Rowling achieves the deep meaning of patronus in terms of character development by linking it’s strength and form to the magic user’s willpower and emotional state. Although this works brilliantly in terms of Harry’s character arc, it creates problems in the magic system. If he manages to pronounce the entire incantation without passing out, sometimes Harry’s thoughts are happy enough to create a patronus and sometimes they aren’t. This allows Rowling to effectively control Harry’s patronus and time its strength to conform with her story beats.
In ‘Azkaban’ Harry doesn’t produce a corporeal stag patronus until the climax. Rowling saves this achievement to underscore the climax of Harry’s character arc when he singlehandedly protects himself, Sirius, and Hermione from a hoard of dementors after both Sirius and Hermione have been overcome. It’s perfect heroic timing in terms of plot and Harry’s character arc, but there is a whiff of plot convenience.
In keeping with the firmer magic of the dementors, Rowling applies the dementors’ attraction to happiness and the varying results of the patronus to her villains. Powered by her self-righteous delight, Umbridge’s cat patronus glows brightly to protect her from the dementors she uses to intimidate Muggle-borns in ‘Deathly Hallows’.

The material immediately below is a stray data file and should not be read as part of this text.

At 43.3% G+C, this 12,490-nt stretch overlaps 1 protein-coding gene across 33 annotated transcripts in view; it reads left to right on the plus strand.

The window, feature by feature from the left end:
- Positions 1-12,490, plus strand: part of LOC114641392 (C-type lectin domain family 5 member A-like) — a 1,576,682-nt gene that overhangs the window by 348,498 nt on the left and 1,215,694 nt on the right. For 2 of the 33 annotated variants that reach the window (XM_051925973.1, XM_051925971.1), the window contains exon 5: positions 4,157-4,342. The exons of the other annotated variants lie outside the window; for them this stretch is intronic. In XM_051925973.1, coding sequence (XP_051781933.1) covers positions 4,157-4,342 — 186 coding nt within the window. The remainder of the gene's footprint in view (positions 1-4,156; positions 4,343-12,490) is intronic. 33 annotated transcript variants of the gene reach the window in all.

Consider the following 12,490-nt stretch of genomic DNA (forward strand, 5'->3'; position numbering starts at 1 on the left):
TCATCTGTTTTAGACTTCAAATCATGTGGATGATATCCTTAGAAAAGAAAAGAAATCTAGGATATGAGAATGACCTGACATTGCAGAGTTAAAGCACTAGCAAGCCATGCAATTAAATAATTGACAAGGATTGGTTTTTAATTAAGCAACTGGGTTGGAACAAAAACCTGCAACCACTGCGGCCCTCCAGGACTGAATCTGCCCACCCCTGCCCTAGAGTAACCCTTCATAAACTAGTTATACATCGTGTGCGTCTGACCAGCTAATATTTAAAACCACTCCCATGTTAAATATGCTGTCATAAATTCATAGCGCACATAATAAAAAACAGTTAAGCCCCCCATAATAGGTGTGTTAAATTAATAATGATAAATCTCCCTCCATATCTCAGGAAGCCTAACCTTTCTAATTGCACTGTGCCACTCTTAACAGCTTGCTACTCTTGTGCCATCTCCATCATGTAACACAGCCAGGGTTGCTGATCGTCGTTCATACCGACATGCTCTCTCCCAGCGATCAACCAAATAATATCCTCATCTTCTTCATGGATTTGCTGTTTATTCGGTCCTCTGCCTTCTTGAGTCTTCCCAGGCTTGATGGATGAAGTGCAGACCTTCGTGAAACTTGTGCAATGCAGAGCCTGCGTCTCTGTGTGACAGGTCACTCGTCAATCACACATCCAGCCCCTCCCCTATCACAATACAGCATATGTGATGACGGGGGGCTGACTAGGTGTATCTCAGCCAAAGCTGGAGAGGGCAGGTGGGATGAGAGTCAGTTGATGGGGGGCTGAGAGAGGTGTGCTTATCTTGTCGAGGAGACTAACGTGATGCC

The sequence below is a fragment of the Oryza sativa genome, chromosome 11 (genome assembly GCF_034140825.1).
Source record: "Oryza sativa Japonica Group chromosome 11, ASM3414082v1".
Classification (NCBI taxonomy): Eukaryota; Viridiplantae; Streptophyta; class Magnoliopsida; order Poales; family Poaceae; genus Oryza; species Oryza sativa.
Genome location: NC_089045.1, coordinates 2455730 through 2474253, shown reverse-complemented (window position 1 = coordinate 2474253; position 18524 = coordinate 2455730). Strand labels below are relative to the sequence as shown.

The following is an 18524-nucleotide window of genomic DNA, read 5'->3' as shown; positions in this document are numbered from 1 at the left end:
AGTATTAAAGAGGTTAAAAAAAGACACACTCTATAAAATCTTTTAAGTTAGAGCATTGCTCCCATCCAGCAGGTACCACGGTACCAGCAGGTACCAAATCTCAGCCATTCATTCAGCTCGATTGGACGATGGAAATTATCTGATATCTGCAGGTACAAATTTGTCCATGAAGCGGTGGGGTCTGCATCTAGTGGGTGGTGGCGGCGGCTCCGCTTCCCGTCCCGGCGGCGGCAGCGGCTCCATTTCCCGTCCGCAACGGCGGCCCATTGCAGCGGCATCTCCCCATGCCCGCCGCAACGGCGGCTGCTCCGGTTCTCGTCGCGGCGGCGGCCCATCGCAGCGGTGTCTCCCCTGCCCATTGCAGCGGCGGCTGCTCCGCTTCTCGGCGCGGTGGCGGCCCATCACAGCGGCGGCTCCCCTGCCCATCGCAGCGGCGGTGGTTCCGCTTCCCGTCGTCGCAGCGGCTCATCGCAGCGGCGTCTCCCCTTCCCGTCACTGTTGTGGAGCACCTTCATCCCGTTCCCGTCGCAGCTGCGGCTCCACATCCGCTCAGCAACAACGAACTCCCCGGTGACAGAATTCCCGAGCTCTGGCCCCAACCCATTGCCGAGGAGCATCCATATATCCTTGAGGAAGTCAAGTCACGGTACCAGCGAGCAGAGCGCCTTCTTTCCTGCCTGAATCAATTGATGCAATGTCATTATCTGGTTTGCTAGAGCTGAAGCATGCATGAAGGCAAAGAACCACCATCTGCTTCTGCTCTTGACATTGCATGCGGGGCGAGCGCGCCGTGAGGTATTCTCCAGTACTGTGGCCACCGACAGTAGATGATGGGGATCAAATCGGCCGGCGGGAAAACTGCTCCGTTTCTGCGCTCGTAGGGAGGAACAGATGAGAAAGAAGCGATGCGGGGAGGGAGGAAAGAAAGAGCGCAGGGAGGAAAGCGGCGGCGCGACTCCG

By linking the patronus to the magic user’s emotional state, Rowling externalizes Harry’s character arc with a strong visual element that is narratively effective. But the softness of patronus magic also allows Rowling to shortchange Hermione.
If Rowing treated the patronus as firmer magic, consistently corresponding with the magic user’s willpower, positive thinking, and an incantation (there is no specific wand movement), then it would be Hermione – not Harry – who would have the strongest, most reliable patronus in the series. Throughout the series Rowling consistently demonstrates that Hermione is the best in her year at spellwork, and doesn’t lack willpower, determination, or focus in stressful circumstances.
But Rowling artificially handicaps Hermione in order to preserve the patronus as Harry’s signature hero move. Hermione doesn’t have any trouble with the patronus charm once she learns it from Harry in ‘Order of the Phoenix’, but Rowling saddles her with a weak patronus during the ministry break-in in ‘Deathly Hallows’. Harry even mentions that ‘…it’s the only spell she [Hermione] ever has trouble with’.
The film adaptations sidestep this problem and allow Harry to occupy the patronus spotlight by simply not showing Hermione attempting to cast a patronus at any point in the series except during DA classes in ‘Order of the Phoenix.’
The Firm Magic of the Locket
In keeping with her pattern of using firm magic to create obstacles, Rowling applies the anxiety-ridden effects of the Horcrux locket to Harry, Ron, and Hermione. Similar to the effect of the dementors, this steady application to all characters keeps the Horcrux magic consistent and predictable, making it firmer magic than the patronus.